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John Chamness

MONDAY, AUG. 24, 2009

Maj. John Chamness is the executive director of the Salvation Army Kroc Corps Community Center in Coeur d’Alene. (Kathy Plonka / The Spokesman-Review)
Maj. John Chamness is the executive director of the Salvation Army Kroc Corps Community Center in Coeur d’Alene. (Kathy Plonka / The Spokesman-Review)

Kroc Community Center director talks about facility’s instant success

When Coeur d’Alene’s Salvation Army Kroc Corps Community Center opened three months ago, organizers projected that 1,500 people would join the first year, with about 670 of them using the center daily.  ■  They were wrong. Some 15,500 people have become members of the community center, with up to 2,000 people using its pools, child care, fitness machines and community rooms every day. Executive Director Maj. John Chamness of the Salvation Army attributed the enormous enrollment to pent-up demand for a community center.

Q. What are the main things that have surprised you about the feedback from the community since this opened?

A. For me the biggest surprise was how many people signed up. We just did not anticipate that. It just kept going and going. Every day there would be lines of people standing there waiting an hour sometimes to sign up.

Q. What sort of logistical impact has the increased membership caused?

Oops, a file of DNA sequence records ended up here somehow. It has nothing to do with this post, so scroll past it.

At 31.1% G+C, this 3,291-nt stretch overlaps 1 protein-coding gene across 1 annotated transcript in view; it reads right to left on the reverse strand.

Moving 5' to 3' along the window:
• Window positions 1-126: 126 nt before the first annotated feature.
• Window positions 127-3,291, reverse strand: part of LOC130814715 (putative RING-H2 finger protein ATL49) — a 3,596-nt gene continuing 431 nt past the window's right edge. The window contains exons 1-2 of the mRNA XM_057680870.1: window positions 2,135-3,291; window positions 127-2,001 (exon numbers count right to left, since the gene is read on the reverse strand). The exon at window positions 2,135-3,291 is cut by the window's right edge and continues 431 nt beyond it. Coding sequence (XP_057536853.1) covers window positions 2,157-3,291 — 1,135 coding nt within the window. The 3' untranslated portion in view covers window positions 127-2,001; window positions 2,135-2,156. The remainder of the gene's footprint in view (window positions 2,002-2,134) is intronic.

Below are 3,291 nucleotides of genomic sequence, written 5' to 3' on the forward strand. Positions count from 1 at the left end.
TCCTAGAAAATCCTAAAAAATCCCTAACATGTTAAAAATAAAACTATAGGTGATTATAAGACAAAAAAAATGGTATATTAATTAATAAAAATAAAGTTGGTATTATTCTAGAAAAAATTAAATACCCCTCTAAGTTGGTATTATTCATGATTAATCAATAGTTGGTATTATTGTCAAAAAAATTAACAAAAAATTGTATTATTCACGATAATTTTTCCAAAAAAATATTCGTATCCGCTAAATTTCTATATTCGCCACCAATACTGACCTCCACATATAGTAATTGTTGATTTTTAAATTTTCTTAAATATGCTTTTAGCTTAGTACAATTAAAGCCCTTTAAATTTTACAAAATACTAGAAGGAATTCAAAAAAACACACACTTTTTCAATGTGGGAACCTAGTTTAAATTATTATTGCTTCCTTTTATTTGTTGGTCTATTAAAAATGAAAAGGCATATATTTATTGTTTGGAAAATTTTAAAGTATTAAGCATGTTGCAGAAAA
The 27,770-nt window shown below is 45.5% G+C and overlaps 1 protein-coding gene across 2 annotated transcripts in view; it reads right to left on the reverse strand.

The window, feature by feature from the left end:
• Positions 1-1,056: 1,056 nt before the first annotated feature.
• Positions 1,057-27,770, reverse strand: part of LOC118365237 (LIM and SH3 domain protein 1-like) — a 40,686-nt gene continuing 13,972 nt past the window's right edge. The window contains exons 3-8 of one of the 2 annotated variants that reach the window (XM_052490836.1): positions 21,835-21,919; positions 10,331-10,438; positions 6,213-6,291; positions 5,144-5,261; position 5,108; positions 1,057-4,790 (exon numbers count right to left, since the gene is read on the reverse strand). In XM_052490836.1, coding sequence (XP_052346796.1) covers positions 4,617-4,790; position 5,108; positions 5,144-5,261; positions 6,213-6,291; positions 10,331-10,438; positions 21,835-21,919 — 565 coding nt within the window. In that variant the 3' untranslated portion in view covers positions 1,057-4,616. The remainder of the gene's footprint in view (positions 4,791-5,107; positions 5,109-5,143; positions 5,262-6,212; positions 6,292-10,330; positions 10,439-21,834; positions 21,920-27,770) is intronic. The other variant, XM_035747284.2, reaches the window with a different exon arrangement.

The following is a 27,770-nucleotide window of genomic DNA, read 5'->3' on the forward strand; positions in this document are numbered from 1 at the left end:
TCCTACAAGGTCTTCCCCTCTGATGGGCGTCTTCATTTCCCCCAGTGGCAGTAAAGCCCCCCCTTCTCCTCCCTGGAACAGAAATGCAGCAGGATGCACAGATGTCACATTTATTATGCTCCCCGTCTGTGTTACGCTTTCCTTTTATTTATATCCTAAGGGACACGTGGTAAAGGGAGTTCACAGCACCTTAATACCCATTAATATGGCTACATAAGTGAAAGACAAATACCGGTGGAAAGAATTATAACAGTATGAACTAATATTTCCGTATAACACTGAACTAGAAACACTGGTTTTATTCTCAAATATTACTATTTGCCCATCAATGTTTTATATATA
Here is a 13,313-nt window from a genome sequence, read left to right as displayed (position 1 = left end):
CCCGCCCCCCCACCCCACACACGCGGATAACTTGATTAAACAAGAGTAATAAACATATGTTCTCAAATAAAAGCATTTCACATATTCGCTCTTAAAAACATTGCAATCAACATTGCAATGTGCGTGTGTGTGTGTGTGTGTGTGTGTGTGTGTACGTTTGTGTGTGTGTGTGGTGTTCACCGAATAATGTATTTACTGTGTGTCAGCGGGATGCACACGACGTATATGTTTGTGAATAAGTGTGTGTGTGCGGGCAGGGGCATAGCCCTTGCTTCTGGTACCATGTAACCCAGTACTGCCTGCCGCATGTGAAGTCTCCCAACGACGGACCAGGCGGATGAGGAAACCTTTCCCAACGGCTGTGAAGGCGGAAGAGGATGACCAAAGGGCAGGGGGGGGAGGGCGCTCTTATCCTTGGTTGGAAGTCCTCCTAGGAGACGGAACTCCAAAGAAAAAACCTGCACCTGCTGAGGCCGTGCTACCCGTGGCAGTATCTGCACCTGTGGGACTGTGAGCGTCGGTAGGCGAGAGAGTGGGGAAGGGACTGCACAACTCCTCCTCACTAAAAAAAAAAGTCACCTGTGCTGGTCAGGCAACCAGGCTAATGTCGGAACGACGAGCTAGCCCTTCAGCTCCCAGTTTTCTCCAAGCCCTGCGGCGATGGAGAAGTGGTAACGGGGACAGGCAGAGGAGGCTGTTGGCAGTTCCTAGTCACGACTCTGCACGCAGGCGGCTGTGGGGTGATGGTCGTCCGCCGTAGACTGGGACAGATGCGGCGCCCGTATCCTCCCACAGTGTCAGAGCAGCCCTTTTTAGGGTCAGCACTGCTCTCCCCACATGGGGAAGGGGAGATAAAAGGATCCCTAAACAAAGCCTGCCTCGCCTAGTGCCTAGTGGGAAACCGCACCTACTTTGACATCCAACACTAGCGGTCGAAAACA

A. The big impact was the staff. We went from approximately 65 or 70 staff the day we opened to now, 172. We quickly had to hire a lot of lifeguards. And one of the challenges with that is there weren’t a lot of lifeguards here in North Idaho because there isn’t a public swimming pool. What we found is we had to train quite a few people as lifeguards. We’ve started a new program called the Junior Lifeguarding Program where … we’re training teenagers, 13- and 14-year-olds, on how to be lifeguards so that when they become of age, we can hire them.

Q. Were there other staff or building impacts?

A. Everything from fitness to maintenance to food service to our child-watch area. We were overwhelmed in our child-watch area. You can drop your kids off for two hours; it’s ages 3 months to 6 years old. We had to come up with an alternative program for the slightly older kids. So we started a new program called 7 to 11. They meet down in one of the community rooms and it’s staffed specifically for older kids.

Q. So because of the massive enrollment boom, you are employing almost three times as many people as you anticipated.

A. Typically, you move into a building, you have a couple of weeks or maybe a month to kind of get used to a building and work it out. We didn’t have that chance. We opened on May 11 and people were here, and it hasn’t stopped.

Q. Would you say your staff was prepared for it?

A. I think so. We did a job fair down at Riverstone, a two-day job fair, when we were approaching our opening. We had over 1,200 people come in for interviews. That offered us the opportunity to really find the best of the best. While it was overwhelming at times, and while it created tension and long hours, the staff that we have here responded so well to it. They were out at that front desk for long hours, working lots of overtime. I think they saw the value of what we’re doing. They want to be part of creating a great legacy for our community.

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